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Army Navy: The Last Place


The Last Place, upon further listens, is a solid, well-rounded indie rock record. The album chronicles a failed relationship, a topic that lends itself rather well to Kennedy's songwriting abilities. Army Navy have, thankfully, managed to inject some life into a month with a rather bleak slate of new releases with The Last Place.

What the critics are saying:

The Rock and Roll Report: The band's sound is reminiscent of a mixture of Teenage Fanclub, Pulp and Belle & Sebastian with an easygoing bounce in each track's rhythm.

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Sputnik Music: While the lengths of the songs remain almost exactly the same as the ones on the debut, this set of tracks feel like they've had more room to breathe.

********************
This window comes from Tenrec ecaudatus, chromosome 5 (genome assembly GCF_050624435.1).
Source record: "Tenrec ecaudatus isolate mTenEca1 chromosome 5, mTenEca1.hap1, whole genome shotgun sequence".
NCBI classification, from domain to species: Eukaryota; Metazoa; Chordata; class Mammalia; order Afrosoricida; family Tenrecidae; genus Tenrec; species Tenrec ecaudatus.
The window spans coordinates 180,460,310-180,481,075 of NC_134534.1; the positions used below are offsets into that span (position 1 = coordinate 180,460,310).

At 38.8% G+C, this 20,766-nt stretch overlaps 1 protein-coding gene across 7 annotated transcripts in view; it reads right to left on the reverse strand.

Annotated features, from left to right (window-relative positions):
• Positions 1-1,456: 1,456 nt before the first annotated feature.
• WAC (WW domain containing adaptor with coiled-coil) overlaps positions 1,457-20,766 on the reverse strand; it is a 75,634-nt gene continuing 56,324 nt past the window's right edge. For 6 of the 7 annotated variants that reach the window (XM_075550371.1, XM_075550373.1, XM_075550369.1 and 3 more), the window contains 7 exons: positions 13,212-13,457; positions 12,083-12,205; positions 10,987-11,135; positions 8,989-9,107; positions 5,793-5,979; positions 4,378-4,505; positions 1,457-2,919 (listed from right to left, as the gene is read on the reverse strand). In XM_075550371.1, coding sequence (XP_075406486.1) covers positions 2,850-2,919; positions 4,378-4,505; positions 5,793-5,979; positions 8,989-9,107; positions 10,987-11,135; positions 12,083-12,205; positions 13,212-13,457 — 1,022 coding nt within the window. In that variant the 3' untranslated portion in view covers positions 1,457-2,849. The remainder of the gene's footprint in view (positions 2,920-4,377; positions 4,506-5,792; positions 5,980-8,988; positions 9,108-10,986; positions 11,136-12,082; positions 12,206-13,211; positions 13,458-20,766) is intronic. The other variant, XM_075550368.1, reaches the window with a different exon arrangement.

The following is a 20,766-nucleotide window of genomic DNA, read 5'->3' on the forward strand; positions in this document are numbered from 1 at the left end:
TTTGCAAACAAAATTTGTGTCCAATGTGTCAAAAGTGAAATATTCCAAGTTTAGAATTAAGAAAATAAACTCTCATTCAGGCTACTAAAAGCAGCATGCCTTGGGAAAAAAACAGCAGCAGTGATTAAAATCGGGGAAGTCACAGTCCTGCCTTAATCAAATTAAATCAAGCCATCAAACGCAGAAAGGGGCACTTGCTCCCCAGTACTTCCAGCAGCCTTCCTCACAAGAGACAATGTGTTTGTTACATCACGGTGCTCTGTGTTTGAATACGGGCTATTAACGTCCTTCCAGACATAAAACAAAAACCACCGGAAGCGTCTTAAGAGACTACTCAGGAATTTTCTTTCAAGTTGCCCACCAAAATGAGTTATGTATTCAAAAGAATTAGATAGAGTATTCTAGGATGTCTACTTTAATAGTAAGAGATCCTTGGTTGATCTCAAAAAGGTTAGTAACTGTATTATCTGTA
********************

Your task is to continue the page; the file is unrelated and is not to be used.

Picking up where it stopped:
Spin: Frontman Justin Kennedy cycles through the stages of grief, from bitterness (the deceptively upbeat piano plink of "Ode to Janice Melt") to shrugging acceptance (the aptly titled "Pastoral"), emphasizing sharp hooks and partisan reportage over woe-is-me solipsism.

Pitchfork: Army Navy's note-perfect mining of the classics isn't merely musical. Frontman Justin Kennedy's woebegone lyrics about the one who got away-- who, it comes out in fits and spurts throughout The Last Place, may've been a celebrity, and may not've exactly been unattached-- hew almost as closely to classic power-pop tropes.

The Last Place, which has since been released digitally via eMusic, is out now via The Fever Zone Records.

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